Passing file descriptors is a mechanism by which one process can pass its access rights to another. Because the decision to pass these access rights is made by the process itself it is considered to be a part of the discretionary access control (DAC) policy, just like setting the mode on a file. The system assumes that the process isn’t going to pass file descriptors open on files that it does not want to give the receiver access to. This is very much like the policy on IP domain IPC, where it is assumed that if you care who you’re talking to you will take precautions to ensure you’re talking with someone you want to.
In a mandatory access control (MAC) environment you can still pass file descriptors, but doing so is constrained by the mandatory access control policy. Unlike DAC policies, MAC policies don’t trust applications to make their own decisions about what communications are appropriate. Processes are not allowed to change the MAC information on files, even if the user owns the file. Similarly, a process can’t give its access rights to another process if the MAC policy does not allow the receiver those rights.
Tizen uses the Smack LSM to provide MAC enforcement. When a process receives a file descriptor from another process a check is made to ensure that the receiving processes has the access that the file descriptor would grant. If it does not, the transfer of access rights fails. If the two processes are in the same domain, the transfer will succeed. If the two processes only have write access (for example, one is in the System domain and the other is in the User domain) to each other they can try to pass descriptors, but if the descriptor provides read access to a file that the receiver can’t read the transfer will fail.
Programs should not be sharing their private data with other programs.
For the Smack perspective the right thing to do is to label data that is shared between domains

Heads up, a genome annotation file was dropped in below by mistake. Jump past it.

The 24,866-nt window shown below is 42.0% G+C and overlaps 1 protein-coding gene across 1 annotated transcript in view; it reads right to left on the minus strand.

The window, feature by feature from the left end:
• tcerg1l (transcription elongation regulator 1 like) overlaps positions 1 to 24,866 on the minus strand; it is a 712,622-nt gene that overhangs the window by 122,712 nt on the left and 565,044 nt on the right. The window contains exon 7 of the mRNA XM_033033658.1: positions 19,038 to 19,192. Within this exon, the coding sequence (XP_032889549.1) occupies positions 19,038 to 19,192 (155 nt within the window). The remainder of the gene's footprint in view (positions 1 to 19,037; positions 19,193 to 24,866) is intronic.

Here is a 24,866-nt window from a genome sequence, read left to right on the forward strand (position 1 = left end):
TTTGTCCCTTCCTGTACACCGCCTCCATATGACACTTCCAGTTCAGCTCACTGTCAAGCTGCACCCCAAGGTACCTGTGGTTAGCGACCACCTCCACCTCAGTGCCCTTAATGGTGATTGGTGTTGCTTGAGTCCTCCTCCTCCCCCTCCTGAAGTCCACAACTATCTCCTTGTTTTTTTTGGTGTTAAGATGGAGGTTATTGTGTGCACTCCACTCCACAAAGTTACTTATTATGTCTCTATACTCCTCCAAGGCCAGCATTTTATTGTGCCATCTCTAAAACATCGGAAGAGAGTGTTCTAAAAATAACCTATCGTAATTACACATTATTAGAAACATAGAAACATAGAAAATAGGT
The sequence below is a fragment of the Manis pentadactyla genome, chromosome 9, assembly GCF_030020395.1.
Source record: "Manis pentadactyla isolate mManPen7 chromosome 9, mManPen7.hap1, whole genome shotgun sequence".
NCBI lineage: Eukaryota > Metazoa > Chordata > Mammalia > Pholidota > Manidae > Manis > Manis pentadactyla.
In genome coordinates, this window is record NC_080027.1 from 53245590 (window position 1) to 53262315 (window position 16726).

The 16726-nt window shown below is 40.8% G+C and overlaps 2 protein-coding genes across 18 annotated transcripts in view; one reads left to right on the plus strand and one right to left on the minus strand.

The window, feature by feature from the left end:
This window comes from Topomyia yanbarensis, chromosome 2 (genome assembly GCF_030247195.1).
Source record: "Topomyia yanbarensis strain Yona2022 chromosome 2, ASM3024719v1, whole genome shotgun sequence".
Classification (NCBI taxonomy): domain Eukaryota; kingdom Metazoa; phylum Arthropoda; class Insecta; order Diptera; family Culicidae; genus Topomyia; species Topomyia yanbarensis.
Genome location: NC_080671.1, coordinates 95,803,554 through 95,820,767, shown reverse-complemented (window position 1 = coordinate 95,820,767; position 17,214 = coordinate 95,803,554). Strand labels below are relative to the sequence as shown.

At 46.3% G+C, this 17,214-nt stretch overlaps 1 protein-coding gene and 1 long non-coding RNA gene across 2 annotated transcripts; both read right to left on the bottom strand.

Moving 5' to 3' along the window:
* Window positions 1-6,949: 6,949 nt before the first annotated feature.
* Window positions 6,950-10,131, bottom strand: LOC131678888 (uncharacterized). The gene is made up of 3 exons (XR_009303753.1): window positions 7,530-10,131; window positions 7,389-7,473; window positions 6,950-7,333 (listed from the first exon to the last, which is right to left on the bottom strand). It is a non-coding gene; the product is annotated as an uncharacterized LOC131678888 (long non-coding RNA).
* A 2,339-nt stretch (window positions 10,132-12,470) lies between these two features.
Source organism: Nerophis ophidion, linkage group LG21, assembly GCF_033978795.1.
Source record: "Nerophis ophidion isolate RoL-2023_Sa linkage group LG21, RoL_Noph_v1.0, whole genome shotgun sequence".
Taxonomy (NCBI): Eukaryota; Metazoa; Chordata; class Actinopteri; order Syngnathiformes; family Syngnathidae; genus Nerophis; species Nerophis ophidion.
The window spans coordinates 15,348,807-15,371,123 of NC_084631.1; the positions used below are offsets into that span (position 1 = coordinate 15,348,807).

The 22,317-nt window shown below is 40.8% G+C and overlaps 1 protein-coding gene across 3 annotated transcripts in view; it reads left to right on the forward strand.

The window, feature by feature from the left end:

as shared data.
If a process in the System domain wants to pass a file descriptor
to a process in the User domain the file should be labeled
if the receiving process is given only read access to the file, or
if it is being given read and write access.
The file should be maintained with this label by the owning process.
The difference between domain private data and data shared between domains is very important to system security and critical to privacy. Programs and services should never share data that they don’t know to be appropriate for all of the domains they are sharing it with. Data that is being shared outside of a domain is not private data and it should be clearly labeled as shared data. It is much more important that data be accurately labeled than it is for data to be listed as private.
I don’t know that this is the easiest possible approach for dealing with passed file descriptors in a MAC environment. It is going to make more developers happy than taking the approach that the UNIX community took during the 1990’s secure system push. Passing descriptors was simply banned as bad practice then. The reality is that data that is shared, regardless of the mechanism, should be acknowledged and treated as such.
To answer the inevitable SELinux question, it is necessary to point out that SELinux is a policy framework, and does not enforce a policy itself. The SELinux reference policy allows programs that expect to interact to interact in the way they have become accustom. This includes the use of file descriptor passing. The fine grained philosophy of SELinux policy development makes it difficult to identify what the SELinux community believes about the correct use of this mechanism.
Thank you, and happy coding!